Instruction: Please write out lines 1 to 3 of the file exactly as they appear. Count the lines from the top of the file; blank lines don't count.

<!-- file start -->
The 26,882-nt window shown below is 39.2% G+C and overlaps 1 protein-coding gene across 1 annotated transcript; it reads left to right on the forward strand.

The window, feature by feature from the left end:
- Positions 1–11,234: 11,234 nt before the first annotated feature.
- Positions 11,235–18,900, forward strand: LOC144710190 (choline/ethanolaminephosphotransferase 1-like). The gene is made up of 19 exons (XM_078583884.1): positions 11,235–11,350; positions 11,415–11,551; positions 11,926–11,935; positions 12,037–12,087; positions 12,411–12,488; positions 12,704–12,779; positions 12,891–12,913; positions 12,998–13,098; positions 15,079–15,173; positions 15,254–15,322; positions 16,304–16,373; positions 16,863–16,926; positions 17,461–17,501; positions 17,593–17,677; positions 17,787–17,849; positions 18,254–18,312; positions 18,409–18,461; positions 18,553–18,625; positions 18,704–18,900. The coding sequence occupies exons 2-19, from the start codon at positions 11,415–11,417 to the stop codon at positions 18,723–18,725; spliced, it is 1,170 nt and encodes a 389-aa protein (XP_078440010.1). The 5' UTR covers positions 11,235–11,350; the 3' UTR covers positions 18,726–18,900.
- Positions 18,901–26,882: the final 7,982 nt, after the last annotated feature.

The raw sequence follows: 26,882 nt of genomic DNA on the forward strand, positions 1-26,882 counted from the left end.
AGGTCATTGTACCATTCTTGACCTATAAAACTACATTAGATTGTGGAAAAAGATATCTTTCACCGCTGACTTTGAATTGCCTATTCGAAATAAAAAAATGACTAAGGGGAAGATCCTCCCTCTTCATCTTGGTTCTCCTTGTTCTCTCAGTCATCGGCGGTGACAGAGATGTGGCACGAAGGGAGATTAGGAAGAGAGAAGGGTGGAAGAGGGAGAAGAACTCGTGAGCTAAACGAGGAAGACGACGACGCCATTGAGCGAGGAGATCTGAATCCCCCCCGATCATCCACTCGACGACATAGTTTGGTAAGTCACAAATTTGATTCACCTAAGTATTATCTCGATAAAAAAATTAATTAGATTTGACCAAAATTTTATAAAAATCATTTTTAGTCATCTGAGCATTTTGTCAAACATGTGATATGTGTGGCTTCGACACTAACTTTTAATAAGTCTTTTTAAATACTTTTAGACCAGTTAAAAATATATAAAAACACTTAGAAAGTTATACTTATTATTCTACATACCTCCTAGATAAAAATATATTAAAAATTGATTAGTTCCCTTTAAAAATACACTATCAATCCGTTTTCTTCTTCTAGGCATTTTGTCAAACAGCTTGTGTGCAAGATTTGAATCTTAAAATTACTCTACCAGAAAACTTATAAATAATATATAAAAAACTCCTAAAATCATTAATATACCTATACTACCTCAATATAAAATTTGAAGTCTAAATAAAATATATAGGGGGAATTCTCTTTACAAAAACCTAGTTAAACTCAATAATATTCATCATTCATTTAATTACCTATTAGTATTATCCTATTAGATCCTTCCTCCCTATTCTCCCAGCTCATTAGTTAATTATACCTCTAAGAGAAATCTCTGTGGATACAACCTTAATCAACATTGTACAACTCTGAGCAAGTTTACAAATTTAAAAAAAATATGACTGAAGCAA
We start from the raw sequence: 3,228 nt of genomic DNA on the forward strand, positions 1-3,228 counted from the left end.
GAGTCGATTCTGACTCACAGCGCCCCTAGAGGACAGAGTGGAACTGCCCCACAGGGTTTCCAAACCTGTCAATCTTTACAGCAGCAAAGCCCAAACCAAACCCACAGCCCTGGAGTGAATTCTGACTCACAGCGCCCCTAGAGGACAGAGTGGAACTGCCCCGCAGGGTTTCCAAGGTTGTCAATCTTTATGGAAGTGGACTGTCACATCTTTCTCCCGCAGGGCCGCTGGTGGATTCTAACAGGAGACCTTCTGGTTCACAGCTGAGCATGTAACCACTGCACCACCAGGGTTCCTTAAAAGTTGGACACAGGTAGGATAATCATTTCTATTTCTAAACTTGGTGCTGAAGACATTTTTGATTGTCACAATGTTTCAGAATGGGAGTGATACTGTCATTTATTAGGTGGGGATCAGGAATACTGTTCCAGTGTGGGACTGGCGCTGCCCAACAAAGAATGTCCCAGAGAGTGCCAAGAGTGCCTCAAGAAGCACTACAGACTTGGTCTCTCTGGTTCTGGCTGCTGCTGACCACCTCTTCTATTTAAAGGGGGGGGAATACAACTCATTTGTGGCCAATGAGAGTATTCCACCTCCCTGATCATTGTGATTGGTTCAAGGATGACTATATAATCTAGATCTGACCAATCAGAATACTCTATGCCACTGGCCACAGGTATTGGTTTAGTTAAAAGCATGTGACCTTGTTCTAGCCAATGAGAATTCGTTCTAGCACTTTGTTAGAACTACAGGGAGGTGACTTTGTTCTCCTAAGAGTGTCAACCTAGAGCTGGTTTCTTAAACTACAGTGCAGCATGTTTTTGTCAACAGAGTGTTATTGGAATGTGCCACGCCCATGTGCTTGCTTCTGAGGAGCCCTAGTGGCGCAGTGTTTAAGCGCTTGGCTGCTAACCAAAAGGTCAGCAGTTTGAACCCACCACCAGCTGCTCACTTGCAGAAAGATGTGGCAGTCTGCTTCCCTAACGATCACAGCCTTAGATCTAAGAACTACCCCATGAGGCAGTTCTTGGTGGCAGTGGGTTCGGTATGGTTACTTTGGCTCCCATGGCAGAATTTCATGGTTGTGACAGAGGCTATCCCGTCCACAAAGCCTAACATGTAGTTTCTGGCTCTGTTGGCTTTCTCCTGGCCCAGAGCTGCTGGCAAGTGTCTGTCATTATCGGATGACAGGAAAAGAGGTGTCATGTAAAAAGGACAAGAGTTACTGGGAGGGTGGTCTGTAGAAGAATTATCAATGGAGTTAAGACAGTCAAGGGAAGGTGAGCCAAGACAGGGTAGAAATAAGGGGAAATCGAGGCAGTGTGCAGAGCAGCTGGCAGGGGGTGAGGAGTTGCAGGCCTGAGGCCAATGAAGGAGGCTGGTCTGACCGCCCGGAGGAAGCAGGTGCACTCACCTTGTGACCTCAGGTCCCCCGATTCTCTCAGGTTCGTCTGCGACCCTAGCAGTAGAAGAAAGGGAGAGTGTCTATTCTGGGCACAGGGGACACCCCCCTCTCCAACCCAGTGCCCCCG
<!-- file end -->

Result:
The 26,882-nt window shown below is 39.2% G+C and overlaps 1 protein-coding gene across 1 annotated transcript; it reads left to right on the forward strand.

The window, feature by feature from the left end:
- Positions 1–11,234: 11,234 nt before the first annotated feature.